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Most people with student loan debt are struggling with higher interest rates than mortgages and many other loans carry. And in most cases, refinancing isn't an option for student loan debt. Sen. Kirsten Gillibrand is seeking to change that, with a bill that would allow government-backed student loans to be lowered to a fixed rate of 4 percent, reducing the rates on an estimated 90 percent of federal student loans:
The Center for American Progress, a left-leaning policy and advocacy group, estimates that Gillibrand’s proposal in its first year would save borrowers about $14.5 billion off their student loan payments, boosting U.S. economic activity by $21.7 billion.
Gillibrand isn't the only Democrat looking for ways to ease the $1 trillion student debt burden; Sen. Elizabeth Warren has proposed giving students the same interest rates as big banks, among several other proposals. These proposals inevitably meet with "how are we going to pay for it?" objections from Republicans, and reporting on them goes along with that, presenting lowered student loan interest rates as a cost to taxpayers. That's because right now, student loan interest—paid by working- and middle-class people, people who couldn't afford to just write a check for the full cost of college tuition—is a significant revenue source:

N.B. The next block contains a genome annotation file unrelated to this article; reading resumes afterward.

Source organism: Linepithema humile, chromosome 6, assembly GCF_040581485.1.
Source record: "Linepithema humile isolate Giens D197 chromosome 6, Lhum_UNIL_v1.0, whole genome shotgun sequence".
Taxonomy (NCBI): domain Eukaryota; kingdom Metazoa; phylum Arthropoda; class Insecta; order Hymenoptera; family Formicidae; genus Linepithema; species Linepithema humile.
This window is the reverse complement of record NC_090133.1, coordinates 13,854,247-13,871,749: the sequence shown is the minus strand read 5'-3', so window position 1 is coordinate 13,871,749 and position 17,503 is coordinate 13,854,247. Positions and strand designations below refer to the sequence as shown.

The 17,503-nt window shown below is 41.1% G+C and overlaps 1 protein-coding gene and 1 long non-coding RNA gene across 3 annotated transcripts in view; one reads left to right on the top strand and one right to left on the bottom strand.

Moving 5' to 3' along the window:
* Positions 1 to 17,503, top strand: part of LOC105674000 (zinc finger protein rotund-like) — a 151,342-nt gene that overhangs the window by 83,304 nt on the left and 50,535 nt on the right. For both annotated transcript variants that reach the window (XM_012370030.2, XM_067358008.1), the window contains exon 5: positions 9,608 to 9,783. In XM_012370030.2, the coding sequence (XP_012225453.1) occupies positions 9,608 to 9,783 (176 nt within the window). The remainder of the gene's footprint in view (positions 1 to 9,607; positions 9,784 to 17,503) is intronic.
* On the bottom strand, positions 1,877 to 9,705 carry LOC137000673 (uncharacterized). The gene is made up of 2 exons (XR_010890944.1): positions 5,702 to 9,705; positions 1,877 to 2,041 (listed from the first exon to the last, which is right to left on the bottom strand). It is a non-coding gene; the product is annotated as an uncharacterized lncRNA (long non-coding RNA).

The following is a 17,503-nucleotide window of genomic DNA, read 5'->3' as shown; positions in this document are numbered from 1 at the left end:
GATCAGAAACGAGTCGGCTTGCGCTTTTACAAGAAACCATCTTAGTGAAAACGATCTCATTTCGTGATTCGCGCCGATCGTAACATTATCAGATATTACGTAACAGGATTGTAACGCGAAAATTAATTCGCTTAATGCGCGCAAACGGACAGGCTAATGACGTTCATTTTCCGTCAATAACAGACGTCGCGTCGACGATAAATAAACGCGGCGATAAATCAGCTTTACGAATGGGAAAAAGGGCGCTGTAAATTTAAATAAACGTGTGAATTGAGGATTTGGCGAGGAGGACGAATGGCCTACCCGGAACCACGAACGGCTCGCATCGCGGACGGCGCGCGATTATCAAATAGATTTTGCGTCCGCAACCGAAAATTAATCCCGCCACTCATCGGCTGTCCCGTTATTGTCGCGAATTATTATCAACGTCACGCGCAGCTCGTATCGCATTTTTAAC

Washington’s increased interest in student loan issues comes as the Education Department is forecast to generate a $51 billion profit this year from lending to college students and their families, a figure higher than the 2012 earnings of Exxon Mobil, the nation’s most profitable company, and roughly equal to the combined net income of the four largest U.S. banks by assets.
Reducing the interest rates on government-backed student loans is effectively a tax cut, in other words, but since it's a tax cut on the wrong kind of people (non-wealthy, non-corporate people), it's a tax cut Republicans don't like. So efforts to lower the student loan interest rate are always met by cries of "but how will we pay for it," as if tens of millions of recent graduates and their families weren't already paying for it. With interest rates again slated to double to 6.8 percent on July 1, something needs to be done to help students and recent graduates build their lives as adults without massive debts hanging over them, constraining the choices they can make about jobs, about taking risks, about starting families.